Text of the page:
My body is imperfect, as bodies tend to be. I grind my teeth in my sleep some nights and wake up with muscle headaches. There are problems with acne that leave little white scars on my shoulders and make me reluctant to wear short sleeves. I have vitiligo on my face – an autoimmune disorder that causes loss of melanin in one’s skin, so that on sunny days parts of my face tan while others scorch pink. And on hot summer days (which, in Minnesota, is pretty much every day) I get gross and sweaty and smell unpleasantly of onions.
But even on those hot days when heavy-duty deodorant just doesn’t cut it and my back is sore, I still love my body. Because in the first place, it’s mine. Think of it – the whole wide world and this one thing is the only thing that unquestionably belongs to you. And by you I mean your consciousness, or your soul, or whatever you want to call it. That’s getting into philosophical stuff that nobody really knows that answer to.
What we do know is that we are here, on this planet, right now, with the capacity to change the world for better or worse. All over the world, the seas are rising, the deserts spreading like dry rot, the mountains losing their crowns of ice. Glasses of sweet, cold tea are being poured. The wonders of the world are waiting. Someone, somewhere, is a friend you just haven’t met yet. The way I figure it, you need that body. It might not be perfect, and it might give you all sorts of trouble, but without it you either a) don’t exist or b) are an intangible spirit, and neither of those states seems optimal for really enjoying life to the fullest.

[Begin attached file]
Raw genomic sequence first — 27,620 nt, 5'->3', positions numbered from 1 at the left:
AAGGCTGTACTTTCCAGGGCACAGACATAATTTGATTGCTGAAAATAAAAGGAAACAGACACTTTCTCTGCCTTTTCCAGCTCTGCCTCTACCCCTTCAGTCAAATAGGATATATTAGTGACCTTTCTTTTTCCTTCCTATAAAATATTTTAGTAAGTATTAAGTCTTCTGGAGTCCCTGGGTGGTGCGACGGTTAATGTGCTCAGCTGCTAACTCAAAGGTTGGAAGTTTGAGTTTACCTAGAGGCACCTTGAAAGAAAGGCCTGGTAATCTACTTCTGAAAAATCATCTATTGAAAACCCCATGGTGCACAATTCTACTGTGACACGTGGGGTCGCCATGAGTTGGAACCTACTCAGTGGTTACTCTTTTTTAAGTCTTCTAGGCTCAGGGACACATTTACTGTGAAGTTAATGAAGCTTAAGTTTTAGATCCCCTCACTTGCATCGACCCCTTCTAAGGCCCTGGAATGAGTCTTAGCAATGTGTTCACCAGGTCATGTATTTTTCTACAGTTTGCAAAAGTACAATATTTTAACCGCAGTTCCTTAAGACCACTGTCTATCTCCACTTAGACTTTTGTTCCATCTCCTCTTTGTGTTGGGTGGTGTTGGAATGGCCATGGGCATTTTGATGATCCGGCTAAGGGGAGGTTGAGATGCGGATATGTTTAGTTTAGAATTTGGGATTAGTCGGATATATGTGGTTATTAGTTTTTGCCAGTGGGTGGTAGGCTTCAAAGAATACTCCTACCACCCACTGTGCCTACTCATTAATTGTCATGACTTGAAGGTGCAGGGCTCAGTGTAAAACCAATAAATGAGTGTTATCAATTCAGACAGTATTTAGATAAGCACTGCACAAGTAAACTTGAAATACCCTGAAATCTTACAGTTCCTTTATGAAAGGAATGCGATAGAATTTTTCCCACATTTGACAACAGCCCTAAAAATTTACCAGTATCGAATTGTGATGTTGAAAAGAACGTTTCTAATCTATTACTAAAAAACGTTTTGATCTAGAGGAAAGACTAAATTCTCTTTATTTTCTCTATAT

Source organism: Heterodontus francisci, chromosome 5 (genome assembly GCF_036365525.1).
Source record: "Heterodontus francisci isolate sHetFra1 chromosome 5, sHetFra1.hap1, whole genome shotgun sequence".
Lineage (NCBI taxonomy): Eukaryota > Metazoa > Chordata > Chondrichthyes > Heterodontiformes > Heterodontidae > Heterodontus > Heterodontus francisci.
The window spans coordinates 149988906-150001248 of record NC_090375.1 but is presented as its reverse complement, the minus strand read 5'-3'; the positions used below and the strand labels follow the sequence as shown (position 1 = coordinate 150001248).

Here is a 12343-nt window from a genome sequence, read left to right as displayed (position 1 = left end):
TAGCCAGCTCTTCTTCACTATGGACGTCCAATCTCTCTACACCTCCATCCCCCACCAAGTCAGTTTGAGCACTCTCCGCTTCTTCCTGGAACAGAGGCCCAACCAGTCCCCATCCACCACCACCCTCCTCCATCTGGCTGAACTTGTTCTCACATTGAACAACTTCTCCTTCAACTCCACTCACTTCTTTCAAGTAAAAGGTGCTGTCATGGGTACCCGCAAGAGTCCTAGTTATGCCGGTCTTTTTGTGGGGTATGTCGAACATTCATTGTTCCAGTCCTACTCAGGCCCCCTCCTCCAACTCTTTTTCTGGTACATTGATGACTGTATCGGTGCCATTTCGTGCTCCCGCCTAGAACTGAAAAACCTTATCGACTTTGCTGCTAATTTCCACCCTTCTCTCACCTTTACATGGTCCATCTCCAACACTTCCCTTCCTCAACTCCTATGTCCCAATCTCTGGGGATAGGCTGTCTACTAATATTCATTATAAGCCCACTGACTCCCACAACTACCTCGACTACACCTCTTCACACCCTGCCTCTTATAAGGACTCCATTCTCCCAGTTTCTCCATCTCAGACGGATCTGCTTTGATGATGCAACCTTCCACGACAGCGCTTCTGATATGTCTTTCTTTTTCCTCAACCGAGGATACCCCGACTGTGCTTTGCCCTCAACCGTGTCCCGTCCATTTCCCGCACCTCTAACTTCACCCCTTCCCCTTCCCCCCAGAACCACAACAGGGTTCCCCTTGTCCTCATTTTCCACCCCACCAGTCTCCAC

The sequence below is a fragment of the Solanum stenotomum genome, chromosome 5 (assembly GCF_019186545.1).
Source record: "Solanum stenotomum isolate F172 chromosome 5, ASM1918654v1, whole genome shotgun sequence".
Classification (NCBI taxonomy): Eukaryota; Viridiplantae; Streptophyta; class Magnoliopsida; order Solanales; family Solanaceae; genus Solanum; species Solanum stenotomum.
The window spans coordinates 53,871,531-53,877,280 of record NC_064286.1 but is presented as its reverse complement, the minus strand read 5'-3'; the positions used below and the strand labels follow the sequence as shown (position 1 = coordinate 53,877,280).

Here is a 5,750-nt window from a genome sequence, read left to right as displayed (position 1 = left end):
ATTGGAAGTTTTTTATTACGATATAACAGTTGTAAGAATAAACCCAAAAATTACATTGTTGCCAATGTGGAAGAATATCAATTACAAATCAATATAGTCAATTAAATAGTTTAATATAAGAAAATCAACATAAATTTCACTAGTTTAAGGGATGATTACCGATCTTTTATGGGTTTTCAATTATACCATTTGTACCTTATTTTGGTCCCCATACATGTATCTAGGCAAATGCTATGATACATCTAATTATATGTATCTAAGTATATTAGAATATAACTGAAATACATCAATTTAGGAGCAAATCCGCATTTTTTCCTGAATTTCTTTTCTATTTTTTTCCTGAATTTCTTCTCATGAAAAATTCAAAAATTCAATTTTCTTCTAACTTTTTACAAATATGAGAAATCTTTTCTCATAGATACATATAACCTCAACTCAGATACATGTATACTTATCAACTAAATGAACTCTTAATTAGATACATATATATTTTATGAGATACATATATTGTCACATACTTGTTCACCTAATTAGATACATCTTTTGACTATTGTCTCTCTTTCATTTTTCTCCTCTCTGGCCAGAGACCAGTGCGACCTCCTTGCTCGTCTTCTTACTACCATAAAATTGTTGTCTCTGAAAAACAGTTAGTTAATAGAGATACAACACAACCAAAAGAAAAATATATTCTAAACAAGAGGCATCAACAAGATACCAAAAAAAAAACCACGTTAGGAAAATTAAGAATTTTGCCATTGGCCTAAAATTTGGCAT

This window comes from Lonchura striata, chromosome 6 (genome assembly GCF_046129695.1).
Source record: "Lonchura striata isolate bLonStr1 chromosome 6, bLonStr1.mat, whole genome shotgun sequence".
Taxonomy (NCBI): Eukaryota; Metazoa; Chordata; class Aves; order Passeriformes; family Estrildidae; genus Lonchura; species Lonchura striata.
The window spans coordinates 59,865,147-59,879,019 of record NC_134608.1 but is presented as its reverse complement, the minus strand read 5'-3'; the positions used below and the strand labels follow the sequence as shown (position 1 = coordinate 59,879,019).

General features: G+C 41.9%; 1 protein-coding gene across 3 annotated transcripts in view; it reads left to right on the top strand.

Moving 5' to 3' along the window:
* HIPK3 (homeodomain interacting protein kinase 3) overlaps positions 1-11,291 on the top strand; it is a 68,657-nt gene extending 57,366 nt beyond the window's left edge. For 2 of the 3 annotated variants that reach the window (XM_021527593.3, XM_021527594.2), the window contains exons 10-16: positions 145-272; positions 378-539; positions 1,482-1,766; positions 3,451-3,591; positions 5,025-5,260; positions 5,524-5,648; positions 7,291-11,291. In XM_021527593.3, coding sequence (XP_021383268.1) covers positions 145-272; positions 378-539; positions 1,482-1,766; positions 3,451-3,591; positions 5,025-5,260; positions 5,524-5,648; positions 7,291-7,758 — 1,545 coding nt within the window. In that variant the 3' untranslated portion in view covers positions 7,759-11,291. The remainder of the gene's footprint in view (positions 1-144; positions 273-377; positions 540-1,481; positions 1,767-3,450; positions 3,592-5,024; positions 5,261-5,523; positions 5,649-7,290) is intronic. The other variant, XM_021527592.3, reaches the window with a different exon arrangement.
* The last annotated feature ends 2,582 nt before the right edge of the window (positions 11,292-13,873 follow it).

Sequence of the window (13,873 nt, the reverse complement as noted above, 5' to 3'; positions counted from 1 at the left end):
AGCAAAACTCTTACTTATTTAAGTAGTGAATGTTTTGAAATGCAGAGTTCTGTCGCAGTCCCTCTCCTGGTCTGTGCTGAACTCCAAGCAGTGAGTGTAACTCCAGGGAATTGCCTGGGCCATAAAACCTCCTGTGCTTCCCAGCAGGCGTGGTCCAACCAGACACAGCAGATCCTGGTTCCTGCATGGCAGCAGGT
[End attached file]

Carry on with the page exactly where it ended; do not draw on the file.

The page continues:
So yes, I don’t always like my body. This is probably at least partially due to our culture’s idealization of physical perfection: seems like every magazine in the grocery line is selling some fictionalized photography of womanhood. But it’s also because having a body is messy. You sweat and you cry and you break out in pimples and sometimes you think you might look better if just this one thing were different.
Some days, I do think these things, squinting critically at myself in the bathroom mirror and comparing my appearance unfavorably to someone else’s. But then I remember that I’m not someone else. I’m a very specific person, moving through time and space, and this body is the only material thing in the world that I really own. This body is awesome precisely because it isn’t perfect – if it were perfect it wouldn’t be mine. So I step away from the mirror, find some clothes I like, check my bus pass, and go see what the world is doing today. Because why not? I’m part of it, after all.